Seeing as we’re so close to the “end of this age”, for a laugh, I thought I’d repost this gem.
Saturday, 19th of March, 2011
Following an incredible Sichuan style hotpot and a small glass of Chinese rice wine that my mate brought back from a recent visit to his home country for the Chinese New Year, he shared with me a story from earlier that day.
He had bumped into someone he knew from the church he used to attend who had asked him if had still been attending – she hadn’t seen him for quite a few years. On admitting that it was no longer of much interest, he got the most wonderful guilt beat down; hadn’t he been paying attention? All the fires, earthquakes, hurricanes / cyclones, floods and droughts – it was a sign of End of Days and he was making a terrible decision by turning his back on Christ when the end was so near.
Forget of course, tectonic plate movement, weather patterns and the very likely influence of changing climate…
Sunday, 20th of March 2011
I really should’ve risked being told off for taking photo of the blurb to book I picked up on a table devoted to the Mayan calendar, because it was hysterical. As like the bible nut above, the recent natural disasters were considered as evidence, but in this case of the validity of the “Mayan prediction”. Of course, like Armageddon, this time will also lead to a golden age…
And we’re suppose to remain respectful of such beliefs?
My mate – a working biological scientist – is berated through an irrational guilt trip because he’s not submitting to some mystical link in environmental events!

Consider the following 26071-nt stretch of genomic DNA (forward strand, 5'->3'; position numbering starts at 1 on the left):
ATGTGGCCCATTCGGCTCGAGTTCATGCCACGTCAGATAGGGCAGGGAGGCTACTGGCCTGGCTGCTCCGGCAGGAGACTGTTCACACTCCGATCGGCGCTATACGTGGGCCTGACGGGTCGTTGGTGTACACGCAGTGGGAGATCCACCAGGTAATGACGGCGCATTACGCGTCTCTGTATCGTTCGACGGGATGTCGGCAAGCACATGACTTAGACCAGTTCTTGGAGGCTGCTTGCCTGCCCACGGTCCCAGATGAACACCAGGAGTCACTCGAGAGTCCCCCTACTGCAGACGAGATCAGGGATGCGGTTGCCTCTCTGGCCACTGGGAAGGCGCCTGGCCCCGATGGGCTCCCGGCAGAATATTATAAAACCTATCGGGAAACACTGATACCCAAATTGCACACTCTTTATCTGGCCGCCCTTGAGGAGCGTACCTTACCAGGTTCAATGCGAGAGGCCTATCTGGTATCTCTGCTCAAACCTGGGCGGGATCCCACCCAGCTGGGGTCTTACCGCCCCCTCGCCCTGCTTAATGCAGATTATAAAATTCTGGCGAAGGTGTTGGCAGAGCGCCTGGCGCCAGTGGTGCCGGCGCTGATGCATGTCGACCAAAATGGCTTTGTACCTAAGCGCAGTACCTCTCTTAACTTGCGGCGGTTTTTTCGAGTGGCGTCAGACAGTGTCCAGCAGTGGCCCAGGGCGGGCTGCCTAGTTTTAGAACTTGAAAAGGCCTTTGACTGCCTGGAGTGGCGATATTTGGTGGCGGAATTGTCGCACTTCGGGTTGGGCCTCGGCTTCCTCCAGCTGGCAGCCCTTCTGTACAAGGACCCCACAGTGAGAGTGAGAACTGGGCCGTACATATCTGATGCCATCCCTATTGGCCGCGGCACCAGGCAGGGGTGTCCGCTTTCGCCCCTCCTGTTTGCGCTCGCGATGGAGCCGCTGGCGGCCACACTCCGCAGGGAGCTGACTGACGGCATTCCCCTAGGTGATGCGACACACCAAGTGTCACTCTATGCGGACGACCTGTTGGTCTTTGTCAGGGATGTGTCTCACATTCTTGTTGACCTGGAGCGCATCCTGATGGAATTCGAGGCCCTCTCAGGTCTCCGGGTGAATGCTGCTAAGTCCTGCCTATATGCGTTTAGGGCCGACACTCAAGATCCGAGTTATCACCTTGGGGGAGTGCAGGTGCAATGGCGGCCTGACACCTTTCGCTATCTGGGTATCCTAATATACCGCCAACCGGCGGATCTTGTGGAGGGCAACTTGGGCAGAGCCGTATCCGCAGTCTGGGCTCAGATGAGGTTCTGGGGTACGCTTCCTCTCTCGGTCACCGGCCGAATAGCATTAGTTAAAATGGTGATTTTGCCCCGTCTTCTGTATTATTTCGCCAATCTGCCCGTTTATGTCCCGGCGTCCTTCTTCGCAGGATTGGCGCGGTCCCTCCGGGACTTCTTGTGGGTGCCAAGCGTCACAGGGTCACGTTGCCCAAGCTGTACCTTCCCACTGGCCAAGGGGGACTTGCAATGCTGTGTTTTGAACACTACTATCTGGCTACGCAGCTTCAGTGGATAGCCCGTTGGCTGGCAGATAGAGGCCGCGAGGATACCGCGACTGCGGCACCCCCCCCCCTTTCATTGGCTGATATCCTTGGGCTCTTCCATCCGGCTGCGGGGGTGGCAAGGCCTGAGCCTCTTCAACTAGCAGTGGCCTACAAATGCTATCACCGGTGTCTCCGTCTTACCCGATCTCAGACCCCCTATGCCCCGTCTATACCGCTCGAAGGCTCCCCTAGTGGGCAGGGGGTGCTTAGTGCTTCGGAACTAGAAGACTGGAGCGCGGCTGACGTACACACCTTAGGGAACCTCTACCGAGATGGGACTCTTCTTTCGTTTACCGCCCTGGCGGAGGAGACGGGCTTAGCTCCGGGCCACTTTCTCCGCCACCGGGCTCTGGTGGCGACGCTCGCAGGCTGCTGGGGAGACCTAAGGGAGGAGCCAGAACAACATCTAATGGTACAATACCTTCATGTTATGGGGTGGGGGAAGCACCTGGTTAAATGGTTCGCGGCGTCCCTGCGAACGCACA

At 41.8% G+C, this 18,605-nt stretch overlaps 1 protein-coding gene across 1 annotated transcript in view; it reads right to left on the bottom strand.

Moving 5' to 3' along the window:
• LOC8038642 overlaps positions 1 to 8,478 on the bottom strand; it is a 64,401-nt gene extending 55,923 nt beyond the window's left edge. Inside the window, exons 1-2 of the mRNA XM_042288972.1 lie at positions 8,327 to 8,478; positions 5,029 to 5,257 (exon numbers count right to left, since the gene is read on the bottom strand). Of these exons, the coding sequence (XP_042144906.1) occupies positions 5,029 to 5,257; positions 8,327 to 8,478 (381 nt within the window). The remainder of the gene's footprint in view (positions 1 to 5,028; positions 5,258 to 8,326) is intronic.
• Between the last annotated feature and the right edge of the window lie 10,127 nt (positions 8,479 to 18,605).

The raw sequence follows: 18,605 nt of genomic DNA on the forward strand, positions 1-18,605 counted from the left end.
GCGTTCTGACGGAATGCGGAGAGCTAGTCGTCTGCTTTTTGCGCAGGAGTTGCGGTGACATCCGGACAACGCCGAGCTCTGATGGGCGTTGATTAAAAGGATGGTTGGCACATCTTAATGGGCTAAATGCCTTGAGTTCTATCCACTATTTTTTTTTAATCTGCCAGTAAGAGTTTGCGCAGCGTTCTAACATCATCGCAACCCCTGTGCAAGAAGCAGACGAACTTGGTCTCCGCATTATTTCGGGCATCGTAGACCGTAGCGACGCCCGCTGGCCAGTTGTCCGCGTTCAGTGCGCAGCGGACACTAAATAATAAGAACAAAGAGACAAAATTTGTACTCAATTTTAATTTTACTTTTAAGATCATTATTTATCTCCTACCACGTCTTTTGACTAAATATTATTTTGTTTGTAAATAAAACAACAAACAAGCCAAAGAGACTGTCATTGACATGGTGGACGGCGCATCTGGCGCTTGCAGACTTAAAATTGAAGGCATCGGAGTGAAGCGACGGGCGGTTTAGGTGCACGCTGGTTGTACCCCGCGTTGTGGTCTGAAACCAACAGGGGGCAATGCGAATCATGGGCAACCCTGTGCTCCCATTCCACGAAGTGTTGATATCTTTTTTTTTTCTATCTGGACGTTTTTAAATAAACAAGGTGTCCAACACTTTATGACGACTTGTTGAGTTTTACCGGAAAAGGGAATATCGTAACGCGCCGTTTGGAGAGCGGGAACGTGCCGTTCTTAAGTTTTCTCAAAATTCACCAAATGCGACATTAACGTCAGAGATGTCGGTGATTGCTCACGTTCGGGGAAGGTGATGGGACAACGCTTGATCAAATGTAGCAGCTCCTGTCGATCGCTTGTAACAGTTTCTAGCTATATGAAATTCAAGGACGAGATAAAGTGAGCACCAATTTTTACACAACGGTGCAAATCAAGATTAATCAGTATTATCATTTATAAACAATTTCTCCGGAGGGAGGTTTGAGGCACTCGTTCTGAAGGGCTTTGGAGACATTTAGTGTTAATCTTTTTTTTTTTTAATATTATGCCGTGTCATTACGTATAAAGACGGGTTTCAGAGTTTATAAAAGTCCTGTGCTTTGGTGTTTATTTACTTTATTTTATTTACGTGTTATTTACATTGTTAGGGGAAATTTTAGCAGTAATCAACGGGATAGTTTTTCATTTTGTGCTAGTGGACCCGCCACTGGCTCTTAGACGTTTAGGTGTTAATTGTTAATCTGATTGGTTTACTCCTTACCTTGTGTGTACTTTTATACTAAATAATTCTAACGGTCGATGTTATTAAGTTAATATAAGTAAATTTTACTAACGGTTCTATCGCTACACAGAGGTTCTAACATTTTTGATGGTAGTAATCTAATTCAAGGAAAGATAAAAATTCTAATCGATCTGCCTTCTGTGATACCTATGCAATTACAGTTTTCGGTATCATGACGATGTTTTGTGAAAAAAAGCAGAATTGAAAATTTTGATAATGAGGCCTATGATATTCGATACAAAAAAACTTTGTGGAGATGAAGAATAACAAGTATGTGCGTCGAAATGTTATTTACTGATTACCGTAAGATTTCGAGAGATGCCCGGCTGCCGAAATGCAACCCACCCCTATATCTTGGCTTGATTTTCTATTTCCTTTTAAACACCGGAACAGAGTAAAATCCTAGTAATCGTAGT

While scanning over the books laid out on the table I couldn’t help but think, “in two years, all these books will be outdated…”
And quite frankly, I can’t wait.
Most doomsdayers don’t have a date – it’s whatever odd link they can patchwork together, but the Mayan’s calendar crowd don’t have much room to move. Hopefully when the sky doesn’t fall, at least some of these people might be interested in looking at the data, collected through scientific methodology, with clearer perception and realise that no, the world is unlikely to end for at least a few billion years, but do we really like the kind of world that our impacts are creating?
Although some readers would like to accuse me being a doomsdayer myself, I don’t really buy into a lot of that. If we maintain business-as-usual as long as possible (remembering fossil fuels will need to start being phased out within a couple decades regardless simply due to growing costs) we may lead to an Anthropocene as different to the Holocene as the Holocene is to the previous ice age (about 5oC between each) – certainly survivable, but very different. As I’ve said on numerous occasions, climate change is if anything a secondary impact on species and ecosystems, of which many could adapt to (at least the lower warming predictions) were it not for other human impacts that are in themselves, bad enough.
Ignoring all this and acting sluggishly isn’t leading to doom – just a far more expensive and ill-equipped future for human activity. The practical, even selfishly humanistic, choice would be to try to enjoy the ride as long as possible – business-as-usual isn’t that option. I know I harp on about all this – but a weekend with such examples leads me to wonder how enlightened we really are. It would be nice to know that we didn’t need absolutes and dates, such as with the doomsdayers above, but could handle uncertainty and meaningful risk management intelligently.
Let’s hope by 2013 a few more are willing to exploit their critical awareness beyond the Mayan calendar – we may be a step closer to a genuine “golden age”. 🙂